Condensed Consolidated Statements of Shareholder's Equity (unaudited)
(dollars in millions, except share data)

For the Three Months Ended March 31, 2021

Assured Guaranty Municipal Corp. Common Shares OutstandingCommon Stock
Additional
Paid-In
Capital
Retained
Earnings
Accumulated
Other
Comprehensive Income (Loss)
Total Shareholder's Equity Attributable to Assured Guaranty Municipal Corp.Noncontrolling Interests
Total
Shareholder's
Equity
Balance at December 31, 2020163 $15 $698 $3,521 $185 $4,419 $408 $4,827 
Net income— — — 44 — 44 — 44 
Dividends— — — (82)— (82)— (82)
Other comprehensive loss— — — — (52)(52)(4)(56)
Balance at March 31, 2021163 $15 $698 $3,483 $133 $4,329 $404 $4,733 


For the Three Months Ended March 31, 2020

Assured Guaranty Municipal Corp. Common Shares OutstandingCommon Stock
Additional
Paid-In
Capital
Retained
Earnings
Accumulated
Other
Comprehensive Income (Loss)
Total Shareholder's Equity Attributable to Assured Guaranty Municipal Corp.Noncontrolling Interests
Total
Shareholder's
Equity
Balance at December 31, 2019163 $15 $702 $3,415 $118 $4,250 $383 $4,633 
Net income— — — 52 — 52 (1)51 
Dividends— — — (72)— (72)— (72)
Other comprehensive loss— — — — (141)(141)(1)(142)
Balance at March 31, 2020163 $15 $702 $3,395 $(23)$4,089 $381 $4,470 

















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Assured Guaranty Municipal Corp.
Condensed Consolidated Statements of Cash Flows (unaudited)
(in millions)
Three Months Ended March 31,
20212020
Net cash flows provided by (used in) operating activities
$2 $(34)
Investing activities
Fixed-maturity securities:
Purchases(214)(209)
Sales100 44 
Maturities and paydowns146 144 
Short-term investments with original maturities of over three months:
Purchases— (56)
Sales— 
Maturities and paydowns19 
Net sales (purchases) of short-term investments with original maturities of less than three months30 278 
Paydowns on financial guaranty variable interest entities’ assets12 33 
Purchases of other invested assets(15)(3)
Sales and return of capital of other invested assets
Investment in AssuredIM funds (70)(113)
Return of capital from AssuredIM funds 57 — 
Net cash flows provided by (used in) investing activities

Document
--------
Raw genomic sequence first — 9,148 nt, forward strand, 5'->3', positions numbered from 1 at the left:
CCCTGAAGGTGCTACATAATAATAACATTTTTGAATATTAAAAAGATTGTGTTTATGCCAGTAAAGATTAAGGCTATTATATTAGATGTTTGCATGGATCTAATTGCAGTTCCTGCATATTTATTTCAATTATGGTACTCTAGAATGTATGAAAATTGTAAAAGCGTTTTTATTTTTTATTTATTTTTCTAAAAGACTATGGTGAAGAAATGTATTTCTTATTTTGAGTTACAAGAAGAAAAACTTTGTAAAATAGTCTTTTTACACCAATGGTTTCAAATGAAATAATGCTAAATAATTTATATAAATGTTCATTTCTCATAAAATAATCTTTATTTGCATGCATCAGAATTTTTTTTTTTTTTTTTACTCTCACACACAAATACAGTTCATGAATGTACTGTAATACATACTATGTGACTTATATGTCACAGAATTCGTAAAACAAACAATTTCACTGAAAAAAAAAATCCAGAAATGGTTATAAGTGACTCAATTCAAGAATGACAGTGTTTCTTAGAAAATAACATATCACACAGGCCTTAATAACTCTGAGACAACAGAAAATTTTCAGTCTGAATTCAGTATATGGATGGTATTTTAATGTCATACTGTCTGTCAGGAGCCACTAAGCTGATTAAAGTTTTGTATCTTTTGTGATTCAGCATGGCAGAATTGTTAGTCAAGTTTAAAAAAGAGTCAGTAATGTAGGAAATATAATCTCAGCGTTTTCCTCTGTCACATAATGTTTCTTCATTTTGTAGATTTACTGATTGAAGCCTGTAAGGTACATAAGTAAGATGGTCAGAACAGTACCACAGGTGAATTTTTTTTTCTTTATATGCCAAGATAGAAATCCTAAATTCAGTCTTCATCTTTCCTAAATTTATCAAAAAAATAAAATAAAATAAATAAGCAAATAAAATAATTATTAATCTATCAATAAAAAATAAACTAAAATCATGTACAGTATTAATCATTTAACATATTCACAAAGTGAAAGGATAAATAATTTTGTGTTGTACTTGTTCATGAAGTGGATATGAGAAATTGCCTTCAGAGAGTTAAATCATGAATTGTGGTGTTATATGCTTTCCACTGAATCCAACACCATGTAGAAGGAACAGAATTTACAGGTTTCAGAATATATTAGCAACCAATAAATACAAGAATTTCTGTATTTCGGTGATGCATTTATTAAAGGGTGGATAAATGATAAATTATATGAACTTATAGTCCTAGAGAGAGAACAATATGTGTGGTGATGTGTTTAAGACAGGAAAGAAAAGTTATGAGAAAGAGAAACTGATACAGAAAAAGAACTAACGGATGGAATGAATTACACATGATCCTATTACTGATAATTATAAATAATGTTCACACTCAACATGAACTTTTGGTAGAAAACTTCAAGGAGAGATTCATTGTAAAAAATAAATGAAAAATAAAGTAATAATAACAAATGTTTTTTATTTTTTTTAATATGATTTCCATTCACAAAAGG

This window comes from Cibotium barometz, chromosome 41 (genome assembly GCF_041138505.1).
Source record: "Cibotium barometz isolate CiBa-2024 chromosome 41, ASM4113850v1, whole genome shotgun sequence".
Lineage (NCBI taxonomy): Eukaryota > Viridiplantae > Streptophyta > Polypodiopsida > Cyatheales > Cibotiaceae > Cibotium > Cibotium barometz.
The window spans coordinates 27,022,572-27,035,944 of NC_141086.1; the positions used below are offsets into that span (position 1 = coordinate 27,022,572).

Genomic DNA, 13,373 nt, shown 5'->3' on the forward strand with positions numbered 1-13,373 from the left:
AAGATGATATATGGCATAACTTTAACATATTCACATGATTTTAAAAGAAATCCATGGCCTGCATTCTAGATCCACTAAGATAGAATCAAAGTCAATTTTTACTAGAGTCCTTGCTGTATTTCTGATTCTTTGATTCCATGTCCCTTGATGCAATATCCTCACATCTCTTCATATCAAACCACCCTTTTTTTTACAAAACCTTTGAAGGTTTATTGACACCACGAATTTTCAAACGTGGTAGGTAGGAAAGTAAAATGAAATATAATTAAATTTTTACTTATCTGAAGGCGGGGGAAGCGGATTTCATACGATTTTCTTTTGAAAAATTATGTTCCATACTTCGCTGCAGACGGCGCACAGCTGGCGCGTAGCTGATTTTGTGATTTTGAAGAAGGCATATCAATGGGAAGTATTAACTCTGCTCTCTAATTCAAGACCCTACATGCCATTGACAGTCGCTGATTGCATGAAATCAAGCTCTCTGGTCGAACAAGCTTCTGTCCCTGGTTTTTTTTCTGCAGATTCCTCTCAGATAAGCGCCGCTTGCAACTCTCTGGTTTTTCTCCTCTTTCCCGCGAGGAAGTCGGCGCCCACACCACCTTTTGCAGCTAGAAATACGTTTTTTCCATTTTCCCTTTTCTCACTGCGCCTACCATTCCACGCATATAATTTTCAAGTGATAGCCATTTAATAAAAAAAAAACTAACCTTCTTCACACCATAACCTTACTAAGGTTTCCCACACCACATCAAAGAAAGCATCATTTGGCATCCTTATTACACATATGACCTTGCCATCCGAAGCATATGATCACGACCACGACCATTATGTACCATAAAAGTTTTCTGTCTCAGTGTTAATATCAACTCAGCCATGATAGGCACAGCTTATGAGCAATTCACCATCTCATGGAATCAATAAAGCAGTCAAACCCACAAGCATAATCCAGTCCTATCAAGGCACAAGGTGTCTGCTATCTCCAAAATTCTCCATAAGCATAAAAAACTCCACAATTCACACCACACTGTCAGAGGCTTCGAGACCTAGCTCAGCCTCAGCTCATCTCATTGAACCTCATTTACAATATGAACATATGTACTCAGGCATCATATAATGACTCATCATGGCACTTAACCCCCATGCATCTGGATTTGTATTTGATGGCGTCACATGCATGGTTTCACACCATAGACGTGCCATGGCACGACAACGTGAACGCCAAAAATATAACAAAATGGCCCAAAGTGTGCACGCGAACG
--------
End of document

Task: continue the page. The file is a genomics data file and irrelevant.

69 130 
Financing activities
Dividends paid to Assured Guaranty Municipal Holdings Inc. (82)(72)
Net paydowns of financial guaranty variable interest entities' liabilities(10)(32)
Net cash flows provided by (used in) financing activities
(92)(104)
Effect of foreign exchange rate changes
— (5)
Increase (decrease) in cash and restricted cash
(21)(13)
Cash and restricted cash at beginning of period
63 87 
Cash and restricted cash at end of period
$42 $74 
Supplemental cash flow information
Cash paid (received) during the period for:
Income taxes$$— 
As of March 31, 2021 As of March 31, 2020
Reconciliation of cash and restricted cash to the condensed consolidated balance sheets:
Cash$41 $74 
Restricted cash (included in other assets)— 
Cash and restricted cash at the end of period$42 $74 



The accompanying notes are an integral part of these condensed consolidated financial statements.

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Assured Guaranty Municipal Corp.
Notes to Condensed Consolidated Financial Statements (unaudited)
March 31, 2021

1.    Business and Basis of Presentation

Business

Assured Guaranty Municipal Corp. (AGM, or together with its subsidiaries, the Company), a New York domiciled insurance company, is a wholly owned subsidiary of Assured Guaranty Municipal Holdings Inc. (AGMH). AGMH is an indirect, wholly owned subsidiary of Assured Guaranty Ltd. (AGL and, together with its subsidiaries, Assured Guaranty). AGL is a Bermuda-based holding company that provides, through its operating subsidiaries, credit protection products to the United States (U.S.) and international public finance (including infrastructure) and structured finance markets, as well as asset management services.